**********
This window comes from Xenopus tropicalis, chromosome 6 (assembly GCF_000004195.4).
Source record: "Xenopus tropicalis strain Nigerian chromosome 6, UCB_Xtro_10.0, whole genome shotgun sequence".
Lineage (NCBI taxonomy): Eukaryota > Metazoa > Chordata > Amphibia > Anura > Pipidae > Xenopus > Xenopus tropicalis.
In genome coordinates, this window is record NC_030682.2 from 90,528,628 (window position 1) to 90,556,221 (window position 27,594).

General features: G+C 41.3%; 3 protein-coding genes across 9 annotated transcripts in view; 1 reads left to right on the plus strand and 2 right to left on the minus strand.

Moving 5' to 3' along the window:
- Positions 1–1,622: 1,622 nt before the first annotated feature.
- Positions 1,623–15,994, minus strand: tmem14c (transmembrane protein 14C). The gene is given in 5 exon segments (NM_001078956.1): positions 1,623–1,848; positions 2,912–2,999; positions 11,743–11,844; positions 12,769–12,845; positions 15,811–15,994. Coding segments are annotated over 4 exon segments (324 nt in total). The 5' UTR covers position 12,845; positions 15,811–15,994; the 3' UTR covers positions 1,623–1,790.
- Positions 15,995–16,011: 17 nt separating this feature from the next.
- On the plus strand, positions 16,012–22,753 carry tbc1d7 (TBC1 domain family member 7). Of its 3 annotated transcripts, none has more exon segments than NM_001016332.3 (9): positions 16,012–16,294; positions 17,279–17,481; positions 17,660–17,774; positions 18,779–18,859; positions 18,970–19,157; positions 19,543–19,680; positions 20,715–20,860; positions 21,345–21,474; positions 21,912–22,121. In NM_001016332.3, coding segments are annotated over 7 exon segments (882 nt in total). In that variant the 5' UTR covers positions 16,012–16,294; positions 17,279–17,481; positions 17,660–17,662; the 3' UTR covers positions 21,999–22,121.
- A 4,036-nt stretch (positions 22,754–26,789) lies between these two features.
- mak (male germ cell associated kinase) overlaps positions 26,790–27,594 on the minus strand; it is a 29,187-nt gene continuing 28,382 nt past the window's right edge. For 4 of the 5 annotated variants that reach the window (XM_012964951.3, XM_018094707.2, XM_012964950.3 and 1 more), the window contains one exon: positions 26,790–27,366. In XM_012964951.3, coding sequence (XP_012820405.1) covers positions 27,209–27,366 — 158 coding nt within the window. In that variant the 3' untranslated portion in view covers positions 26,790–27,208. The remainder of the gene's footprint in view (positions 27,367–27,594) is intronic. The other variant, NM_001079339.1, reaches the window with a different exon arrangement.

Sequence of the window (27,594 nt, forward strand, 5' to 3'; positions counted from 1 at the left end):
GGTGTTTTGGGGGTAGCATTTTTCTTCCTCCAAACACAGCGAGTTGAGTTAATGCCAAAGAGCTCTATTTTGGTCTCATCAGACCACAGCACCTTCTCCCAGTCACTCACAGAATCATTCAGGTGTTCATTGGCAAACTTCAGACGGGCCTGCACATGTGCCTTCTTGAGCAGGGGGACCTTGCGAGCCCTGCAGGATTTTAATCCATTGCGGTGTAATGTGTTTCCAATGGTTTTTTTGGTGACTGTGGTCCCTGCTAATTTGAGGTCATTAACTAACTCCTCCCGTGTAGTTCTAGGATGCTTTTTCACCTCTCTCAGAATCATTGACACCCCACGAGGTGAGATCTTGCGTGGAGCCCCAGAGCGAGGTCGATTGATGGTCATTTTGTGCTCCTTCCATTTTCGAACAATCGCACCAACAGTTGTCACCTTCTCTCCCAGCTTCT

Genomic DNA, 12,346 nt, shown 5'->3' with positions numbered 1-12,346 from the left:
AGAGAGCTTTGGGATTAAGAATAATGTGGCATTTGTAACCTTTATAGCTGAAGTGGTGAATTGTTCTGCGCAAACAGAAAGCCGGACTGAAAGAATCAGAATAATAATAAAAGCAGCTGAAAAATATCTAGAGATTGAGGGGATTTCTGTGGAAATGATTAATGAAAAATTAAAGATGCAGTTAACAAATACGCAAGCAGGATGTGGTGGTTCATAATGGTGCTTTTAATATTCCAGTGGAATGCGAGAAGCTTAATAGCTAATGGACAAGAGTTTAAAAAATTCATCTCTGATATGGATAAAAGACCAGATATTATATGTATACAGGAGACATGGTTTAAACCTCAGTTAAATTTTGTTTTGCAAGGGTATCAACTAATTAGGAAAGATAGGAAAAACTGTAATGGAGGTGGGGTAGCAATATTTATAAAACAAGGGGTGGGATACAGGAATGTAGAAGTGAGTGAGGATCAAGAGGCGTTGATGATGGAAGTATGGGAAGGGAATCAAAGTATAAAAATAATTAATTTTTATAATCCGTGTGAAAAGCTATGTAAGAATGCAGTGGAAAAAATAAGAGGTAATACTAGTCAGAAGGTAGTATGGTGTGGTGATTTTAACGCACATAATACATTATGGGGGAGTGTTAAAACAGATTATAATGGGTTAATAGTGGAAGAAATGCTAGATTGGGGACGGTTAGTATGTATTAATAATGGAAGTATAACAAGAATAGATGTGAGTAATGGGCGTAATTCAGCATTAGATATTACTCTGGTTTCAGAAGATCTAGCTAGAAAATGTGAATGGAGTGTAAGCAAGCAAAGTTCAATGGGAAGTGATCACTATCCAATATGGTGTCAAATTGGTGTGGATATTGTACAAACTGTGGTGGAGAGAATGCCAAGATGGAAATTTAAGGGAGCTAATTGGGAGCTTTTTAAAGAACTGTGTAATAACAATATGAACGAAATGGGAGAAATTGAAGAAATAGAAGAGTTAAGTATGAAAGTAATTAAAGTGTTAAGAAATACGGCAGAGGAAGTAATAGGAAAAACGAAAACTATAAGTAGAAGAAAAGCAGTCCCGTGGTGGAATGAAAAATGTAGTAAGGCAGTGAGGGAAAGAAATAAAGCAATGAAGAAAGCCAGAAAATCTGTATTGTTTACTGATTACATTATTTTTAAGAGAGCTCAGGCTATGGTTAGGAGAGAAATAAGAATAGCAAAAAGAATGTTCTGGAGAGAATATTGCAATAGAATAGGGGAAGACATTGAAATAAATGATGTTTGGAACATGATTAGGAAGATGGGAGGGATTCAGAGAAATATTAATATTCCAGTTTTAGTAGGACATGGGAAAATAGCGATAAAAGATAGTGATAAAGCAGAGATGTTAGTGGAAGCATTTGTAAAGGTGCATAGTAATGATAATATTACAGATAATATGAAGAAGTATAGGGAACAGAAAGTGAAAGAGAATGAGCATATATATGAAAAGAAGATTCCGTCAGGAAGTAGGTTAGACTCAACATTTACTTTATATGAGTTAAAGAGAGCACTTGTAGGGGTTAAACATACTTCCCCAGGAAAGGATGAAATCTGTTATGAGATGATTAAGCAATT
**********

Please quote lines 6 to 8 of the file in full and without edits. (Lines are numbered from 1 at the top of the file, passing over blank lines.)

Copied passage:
Moving 5' to 3' along the window:
- Positions 1–1,622: 1,622 nt before the first annotated feature.
- Positions 1,623–15,994, minus strand: tmem14c (transmembrane protein 14C). The gene is given in 5 exon segments (NM_001078956.1): positions 1,623–1,848; positions 2,912–2,999; positions 11,743–11,844; positions 12,769–12,845; positions 15,811–15,994. Coding segments are annotated over 4 exon segments (324 nt in total). The 5' UTR covers position 12,845; positions 15,811–15,994; the 3' UTR covers positions 1,623–1,790.